3. LJ77
    April 20, 2016 at 1:11 pm

    Truth is, that may be the law, but finding an attorney to represent you is a joke. Sure if you have ten grand laying around, just to start. Most of us are lucky to eat. I have every illegal condition you can imagine. Even Janice at RSOL told me to just accept it and it will be better for me mentally. In my life, I should have come to expect injustice. It has been the norm for me since I can remember. I would love to sue these (enter profanity here), but it is just not realistic. I sure can’t file and research everything. I get reprimanded for going to Circle K for a hot dog. You think they will let me go to the law library? Hahahaha! Not to mention I have Parkinson’s. Writing is difficult to say the least. If not for Dragon Speaking I wouldn’t write anything. That in itself is a chore for me. Look, I am glad that people are sharing this information, I just don’t want anyone to get any false hopes of resolving their issues with Parole or Probation.

  4. Paul
    April 20, 2016 at 2:42 pm

    While I appreciate the idealism of this post and the court citing, it would be practically impossible to win any kind of judgment, let alone strike a settlement with a probation officer. Courts basically see probation officers and their jobs as an extension of what the DOJ does and consequently, they are basically able to do almost anything they please to us. What is considered a “reasonable condition” is practically anything since judges rarely if ever question the wisdom of probation officers. In the federal system, one’s treatment program lasts as long as they are on supervised release. Therefore, if someone is on supervised release for life, they remain in treatment for life. You think this can be challenged in court? Not a chance.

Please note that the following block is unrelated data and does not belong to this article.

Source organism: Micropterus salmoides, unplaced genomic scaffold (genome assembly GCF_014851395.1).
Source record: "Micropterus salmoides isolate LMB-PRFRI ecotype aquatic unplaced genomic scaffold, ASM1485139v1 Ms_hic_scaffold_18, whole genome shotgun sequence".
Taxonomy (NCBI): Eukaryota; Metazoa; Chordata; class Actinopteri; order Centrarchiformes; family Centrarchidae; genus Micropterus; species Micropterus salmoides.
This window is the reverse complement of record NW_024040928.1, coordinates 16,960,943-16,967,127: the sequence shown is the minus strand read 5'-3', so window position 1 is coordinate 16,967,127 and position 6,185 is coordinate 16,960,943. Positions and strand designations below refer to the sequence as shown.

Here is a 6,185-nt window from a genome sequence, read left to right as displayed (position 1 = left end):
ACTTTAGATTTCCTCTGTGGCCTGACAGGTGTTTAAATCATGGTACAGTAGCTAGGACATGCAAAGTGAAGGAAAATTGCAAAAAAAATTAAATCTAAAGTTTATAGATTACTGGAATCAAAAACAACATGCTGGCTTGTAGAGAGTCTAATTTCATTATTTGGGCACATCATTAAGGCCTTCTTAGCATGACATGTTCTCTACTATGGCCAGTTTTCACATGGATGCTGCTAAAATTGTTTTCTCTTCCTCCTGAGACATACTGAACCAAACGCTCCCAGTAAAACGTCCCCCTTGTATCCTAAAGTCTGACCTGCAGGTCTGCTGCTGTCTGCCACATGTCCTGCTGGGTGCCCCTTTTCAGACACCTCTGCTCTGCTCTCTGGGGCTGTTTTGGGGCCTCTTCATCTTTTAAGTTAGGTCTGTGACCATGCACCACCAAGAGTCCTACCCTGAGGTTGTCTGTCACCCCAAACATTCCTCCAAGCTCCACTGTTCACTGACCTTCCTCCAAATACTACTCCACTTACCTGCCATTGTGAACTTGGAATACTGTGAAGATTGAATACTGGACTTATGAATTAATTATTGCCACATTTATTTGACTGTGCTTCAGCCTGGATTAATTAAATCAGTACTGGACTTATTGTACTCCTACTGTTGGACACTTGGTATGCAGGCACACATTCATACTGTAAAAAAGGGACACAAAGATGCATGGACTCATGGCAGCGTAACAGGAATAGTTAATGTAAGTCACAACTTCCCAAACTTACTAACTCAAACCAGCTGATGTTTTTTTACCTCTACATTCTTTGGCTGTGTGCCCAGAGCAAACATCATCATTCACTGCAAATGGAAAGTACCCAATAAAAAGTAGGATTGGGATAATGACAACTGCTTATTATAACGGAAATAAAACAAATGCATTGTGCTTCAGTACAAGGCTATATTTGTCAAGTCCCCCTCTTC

• Paul
      April 20, 2016 at 3:17 pm

      And there’s this little thing called qualified immunity, which almost always gives them free reign to do anything they want.

      • LJ77
        April 21, 2016 at 9:09 pm

        Well that is not true. There was a recent case ib NY supreme court where the judge ruled department parole can not be given immunity due to the control they exercise over parolees lives. It was in July of 2015 I beleieve. Case was like ABC vs. DEF . Anyway it isn’t impossible, if you have money.

        • Paul
          April 22, 2016 at 2:59 pm

          There you go, if you have money. I would have been shocked if you had showed me a federal case. Thanks for sharing the New York case. Is this the only case you know of?

          • Paul
            April 22, 2016 at 3:22 pm

            I guess the federal case would be the one Robert mentioned in his post. I’m glad to know at least one state court has enforced that ruling. Hopefully there will be others (though I am others a doubter when it comes to being optimistic about how RSO’s are treated in the courts)

  5. Spyder
    May 1, 2016 at 6:26 am

    I have wondered if there is ANYONE that could be sued for classifying someone as a Predator under defamation of character/libel if the person being labeled as this is not habitual, not a diagnosed pedo, their assessments are zero to low risk, and they have lived a law abiding life since conviction.